The Okwanuchu Indians were one of a number of small Shastan-speaking tribes of Native Americans in Northern California, who were closely related to the adjacent larger Shasta tribe.
The Okwanuchu occupied territory south, southwest, and southeast of Mount Shasta in California, including the present-day cities of Mount Shasta, California, McCloud, California and Dunsmuir, California; on the upper Sacramento River downstream to North Salt Creek; in the Squaw Valley Creek drainage; and on the upper McCloud River downstream to where it meets Squaw Valley Creek.
Anthropologist Alfred L. Kroeber suggested in 1918 that the Okwanuchu had become extinct.
Very little is known about the location of their villages and settlements, or about their culture, other than a presumed similarity to their Shasta and Achomawi neighbors. The archaeological sites associated with their range date back in excess of 5,000 years.
The Okwanuchu were speakers of the Okwanuchu language, an older Hokan-speaking family of languages. Although their language was closely related to that of the Shasta language of the main Shasta tribe, it contained some elements of Wintu and Achomawi.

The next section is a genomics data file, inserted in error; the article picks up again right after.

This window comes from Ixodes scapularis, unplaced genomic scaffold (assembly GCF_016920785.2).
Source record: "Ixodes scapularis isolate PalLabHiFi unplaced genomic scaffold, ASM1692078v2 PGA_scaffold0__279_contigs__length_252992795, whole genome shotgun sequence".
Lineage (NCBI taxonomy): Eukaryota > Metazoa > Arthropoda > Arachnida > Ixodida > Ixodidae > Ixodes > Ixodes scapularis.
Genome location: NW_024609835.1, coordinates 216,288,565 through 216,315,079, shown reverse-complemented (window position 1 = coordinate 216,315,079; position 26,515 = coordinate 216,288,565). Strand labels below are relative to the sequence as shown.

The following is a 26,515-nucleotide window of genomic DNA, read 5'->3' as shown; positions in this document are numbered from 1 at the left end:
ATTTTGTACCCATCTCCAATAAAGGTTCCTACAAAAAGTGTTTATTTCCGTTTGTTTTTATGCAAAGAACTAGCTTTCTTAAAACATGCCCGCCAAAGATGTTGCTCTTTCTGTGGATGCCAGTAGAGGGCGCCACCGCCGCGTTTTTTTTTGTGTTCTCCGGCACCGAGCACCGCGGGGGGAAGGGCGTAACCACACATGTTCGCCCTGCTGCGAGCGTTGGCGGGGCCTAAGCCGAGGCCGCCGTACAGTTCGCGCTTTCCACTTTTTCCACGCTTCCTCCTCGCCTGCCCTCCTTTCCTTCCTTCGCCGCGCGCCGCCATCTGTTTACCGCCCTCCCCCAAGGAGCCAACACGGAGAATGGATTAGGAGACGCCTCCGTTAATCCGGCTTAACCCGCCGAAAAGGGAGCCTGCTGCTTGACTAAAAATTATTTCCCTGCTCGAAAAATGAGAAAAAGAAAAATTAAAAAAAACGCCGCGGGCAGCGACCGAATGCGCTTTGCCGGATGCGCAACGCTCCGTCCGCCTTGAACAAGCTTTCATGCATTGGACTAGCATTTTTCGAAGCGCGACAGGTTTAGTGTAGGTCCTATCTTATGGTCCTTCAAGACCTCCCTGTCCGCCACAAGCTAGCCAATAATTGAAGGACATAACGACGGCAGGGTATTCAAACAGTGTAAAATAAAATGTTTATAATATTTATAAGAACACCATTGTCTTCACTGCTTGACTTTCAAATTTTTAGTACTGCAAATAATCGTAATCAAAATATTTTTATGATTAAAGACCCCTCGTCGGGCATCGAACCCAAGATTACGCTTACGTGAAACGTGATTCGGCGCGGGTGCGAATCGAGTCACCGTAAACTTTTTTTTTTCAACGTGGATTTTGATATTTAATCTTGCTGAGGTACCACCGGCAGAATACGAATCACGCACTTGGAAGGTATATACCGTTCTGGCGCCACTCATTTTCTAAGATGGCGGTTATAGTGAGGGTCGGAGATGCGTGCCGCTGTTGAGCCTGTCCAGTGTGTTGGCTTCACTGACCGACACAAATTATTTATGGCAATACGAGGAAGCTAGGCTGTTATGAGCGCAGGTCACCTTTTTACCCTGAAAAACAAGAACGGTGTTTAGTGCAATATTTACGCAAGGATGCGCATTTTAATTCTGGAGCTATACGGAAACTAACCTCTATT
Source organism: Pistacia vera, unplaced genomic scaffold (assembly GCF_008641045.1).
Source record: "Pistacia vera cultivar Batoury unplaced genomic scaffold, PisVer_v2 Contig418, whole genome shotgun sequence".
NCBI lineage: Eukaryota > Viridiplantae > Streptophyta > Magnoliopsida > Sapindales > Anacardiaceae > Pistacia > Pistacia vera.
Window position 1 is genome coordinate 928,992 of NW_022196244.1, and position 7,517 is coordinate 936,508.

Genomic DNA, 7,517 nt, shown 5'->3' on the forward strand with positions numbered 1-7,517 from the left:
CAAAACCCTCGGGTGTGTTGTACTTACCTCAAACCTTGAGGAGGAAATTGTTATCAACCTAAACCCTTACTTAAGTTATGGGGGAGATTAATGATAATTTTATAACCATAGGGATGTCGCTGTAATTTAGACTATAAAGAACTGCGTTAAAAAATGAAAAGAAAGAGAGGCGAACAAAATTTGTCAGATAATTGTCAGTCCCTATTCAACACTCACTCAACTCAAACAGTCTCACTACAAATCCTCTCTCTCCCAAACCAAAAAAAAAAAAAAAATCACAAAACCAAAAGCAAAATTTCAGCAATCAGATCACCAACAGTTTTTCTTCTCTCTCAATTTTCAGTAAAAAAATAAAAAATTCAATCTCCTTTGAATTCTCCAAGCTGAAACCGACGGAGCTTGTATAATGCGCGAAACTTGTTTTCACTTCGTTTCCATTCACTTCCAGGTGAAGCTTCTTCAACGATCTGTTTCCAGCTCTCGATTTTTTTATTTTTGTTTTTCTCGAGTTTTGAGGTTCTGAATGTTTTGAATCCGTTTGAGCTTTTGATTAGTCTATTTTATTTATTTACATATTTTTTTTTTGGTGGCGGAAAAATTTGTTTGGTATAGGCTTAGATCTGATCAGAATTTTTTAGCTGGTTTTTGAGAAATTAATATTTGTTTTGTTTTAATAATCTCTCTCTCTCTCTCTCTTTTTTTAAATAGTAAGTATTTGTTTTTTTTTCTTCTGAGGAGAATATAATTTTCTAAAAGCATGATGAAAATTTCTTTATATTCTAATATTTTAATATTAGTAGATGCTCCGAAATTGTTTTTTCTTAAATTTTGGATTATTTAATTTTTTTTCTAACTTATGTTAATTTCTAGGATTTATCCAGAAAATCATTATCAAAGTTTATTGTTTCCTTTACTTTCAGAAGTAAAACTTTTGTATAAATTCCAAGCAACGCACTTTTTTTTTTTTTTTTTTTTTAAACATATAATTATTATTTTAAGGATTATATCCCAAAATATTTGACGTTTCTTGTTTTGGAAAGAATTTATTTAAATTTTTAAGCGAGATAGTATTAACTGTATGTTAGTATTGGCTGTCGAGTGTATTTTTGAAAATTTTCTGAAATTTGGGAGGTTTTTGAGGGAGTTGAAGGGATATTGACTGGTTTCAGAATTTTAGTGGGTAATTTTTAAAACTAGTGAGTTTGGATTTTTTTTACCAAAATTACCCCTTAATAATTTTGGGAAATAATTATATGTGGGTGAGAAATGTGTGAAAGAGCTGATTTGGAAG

Members of the Penutian-speaking family of languages, especially the Wintu, arrived in central Northern California in the vicinity of Redding, California about 1200 years ago, likely from southern Oregon.
The Wintu possessed superior technology, were out-competing their Hokan-language family neighbors, and were expanding Wintu territory at the expense of the Okwanuchu and the Achomawi to the north, and the Yana to the east.
It appears likely that even if Europeans and Americans not intervened (beginning in the 1820s), the Wintu would have absorbed or otherwise eliminated the Okwanuchu over the course of the coming centuries.